Paternity Actions:” Are they really necessary?”

If you have a child with an ex girlfriend, and not in a marriage, then you technically are not given any legal rights as a father until you establish paternity, even if your name is on the birth certificate. You have nothing enforceable until a court establishes paternity and makes court orders on custody and visitation.

If you are not certain you are the father, or you think you are, but wish to make sure, then you can ask for a paternity test. In over 25 years, attorneys in FRLG have seen many cases where the man, who was dating the woman, was told by her that he was the dad so he allowed the court to declare his the father but only found out later that she was seeing someone else. Then it was too late to overturn the court’s ruling and this man was made to pay child support.

Paternity is an issue which arises whenever a child is born out of a non-marital relationship. Less often, it can be an issue in marital relationships (when one party questions the paternity of a child born during the time of a marital relationship). Paternity is a complex issue in family law practice which requires expert legal analysis and should be addressed with the same detail, attention, and diligence as other legal issues in family practice.

The issue of paternity is a significant part of family practice and one we deal with often. The legislature enacted the UPA (Uniform Parentage Act) in 1975, which is now encompassed in the California Family Code (commencing with Family Code section 7600).

Paternity actions can include the determination of: (1) physical custody and visitation rights – with whom the child resides/visits); (2) legal custody – the right to make decisions relating to the health, safety, and welfare of a child, including, but not limited to, choosing a child’s place of residence, physicians, and selection of school, and (3) child support. Child support, similar to dissolution of marriage cases, is governed by the Statewide Child Support Guideline, which is found in the Family Code Section 4050.

The legal parent and child relationship gives rise to numerous legal rights, duties, and obligations, similar to those found in marital dissolution cases when custody and visitation and child support are at issue. Typically, when a child is born out of a non-marital relationship (which is the most common scenario where paternity of a child is raised as an issue in legal proceedings), one parent will file a Petition to Establish Parental Relationship and cause this Petition to be served on the other parent, at which time the parentage case formally commences. It is also common to concurrently file a Request for Order to establish a custody and visitation schedule as well as a request for child support.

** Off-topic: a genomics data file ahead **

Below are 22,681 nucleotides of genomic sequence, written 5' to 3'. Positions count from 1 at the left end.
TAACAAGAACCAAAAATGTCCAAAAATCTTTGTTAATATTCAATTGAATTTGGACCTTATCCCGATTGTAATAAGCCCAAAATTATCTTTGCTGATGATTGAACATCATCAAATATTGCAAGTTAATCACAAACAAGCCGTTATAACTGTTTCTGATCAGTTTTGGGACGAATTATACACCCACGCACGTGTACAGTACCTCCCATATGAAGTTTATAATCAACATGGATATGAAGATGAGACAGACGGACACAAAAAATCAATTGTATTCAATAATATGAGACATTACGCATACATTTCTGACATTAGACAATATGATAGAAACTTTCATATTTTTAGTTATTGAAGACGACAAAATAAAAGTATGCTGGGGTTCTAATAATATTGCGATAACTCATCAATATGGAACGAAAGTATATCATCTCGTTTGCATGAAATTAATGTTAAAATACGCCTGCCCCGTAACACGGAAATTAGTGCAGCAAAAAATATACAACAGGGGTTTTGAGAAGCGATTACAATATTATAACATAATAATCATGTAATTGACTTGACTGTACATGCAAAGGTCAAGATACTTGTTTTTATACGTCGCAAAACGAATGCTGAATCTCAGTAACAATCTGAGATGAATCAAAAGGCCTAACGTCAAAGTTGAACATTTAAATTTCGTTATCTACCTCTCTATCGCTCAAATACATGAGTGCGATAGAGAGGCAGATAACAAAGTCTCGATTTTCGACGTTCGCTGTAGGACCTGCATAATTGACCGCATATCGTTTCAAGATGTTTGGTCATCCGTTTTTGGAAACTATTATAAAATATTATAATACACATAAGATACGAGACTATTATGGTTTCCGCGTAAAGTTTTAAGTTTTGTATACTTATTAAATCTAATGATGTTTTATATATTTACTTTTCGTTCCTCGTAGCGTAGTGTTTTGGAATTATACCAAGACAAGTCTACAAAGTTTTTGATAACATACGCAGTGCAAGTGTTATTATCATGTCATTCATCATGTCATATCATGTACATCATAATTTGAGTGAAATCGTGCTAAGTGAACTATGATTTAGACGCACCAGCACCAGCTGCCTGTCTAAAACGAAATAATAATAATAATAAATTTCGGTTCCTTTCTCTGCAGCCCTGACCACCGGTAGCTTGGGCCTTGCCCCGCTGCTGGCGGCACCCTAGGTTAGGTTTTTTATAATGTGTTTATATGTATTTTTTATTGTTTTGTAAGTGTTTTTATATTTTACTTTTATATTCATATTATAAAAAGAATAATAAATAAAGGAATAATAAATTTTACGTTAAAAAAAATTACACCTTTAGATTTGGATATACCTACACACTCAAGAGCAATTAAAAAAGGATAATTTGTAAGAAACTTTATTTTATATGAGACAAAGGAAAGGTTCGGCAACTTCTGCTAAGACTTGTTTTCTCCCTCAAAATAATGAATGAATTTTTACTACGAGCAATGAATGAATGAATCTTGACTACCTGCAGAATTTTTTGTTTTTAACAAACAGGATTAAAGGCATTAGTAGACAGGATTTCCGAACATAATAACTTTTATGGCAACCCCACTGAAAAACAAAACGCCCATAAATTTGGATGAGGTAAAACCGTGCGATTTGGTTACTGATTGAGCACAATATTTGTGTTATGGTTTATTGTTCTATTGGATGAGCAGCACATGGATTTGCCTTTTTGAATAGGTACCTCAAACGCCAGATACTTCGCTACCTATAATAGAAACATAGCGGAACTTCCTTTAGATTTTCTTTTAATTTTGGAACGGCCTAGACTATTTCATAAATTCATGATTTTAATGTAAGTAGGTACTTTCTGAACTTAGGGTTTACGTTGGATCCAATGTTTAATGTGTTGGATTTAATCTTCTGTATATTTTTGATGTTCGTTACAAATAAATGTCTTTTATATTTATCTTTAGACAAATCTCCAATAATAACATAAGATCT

There is significant overlap between the issues an attorney addresses in dissolution of marriage cases and in parentage cases. The policy of the law remains the same as it relates to a determination of the custodial/parenting schedule for the child, i.e., the Court is mandated to order a custody schedule which serves the best interests of the minor child. It is always paramount that the needs of a child, including the child’s health, safety, and welfare, be at the forefront of parenting schedules. The parties can negotiate and resolve the custody issues on their own or with the assistance of counsel. If the parties cannot reach an agreement on the issue of physical custody/parenting schedules, then a court hearing will likely be sought where after hearing the evidence, the court will make orders regarding legal and physical custody as well as the appropriate parenting schedule for the parties.

The Family Code provides that a person’s status as the legal parent of a child may arise in a number of different ways, including, but not limited to, giving birth to a child, the operation of legal presumptions under the Uniform Parentage Act that apply to a person who receives a child into the home and holds out the child as his or her natural child, an execution of a voluntary declaration of parentage, adoption, and other means.

Further, the California Supreme Court has found that a child may have two legally recognized parents of the same gender. In certain circumstances, when paternity is in question and/or contested by a party named (by the other parent or party) as the parent, a paternity test utilizing DNA samples from the parties and the child may be ordered to determine the biological parents of a child.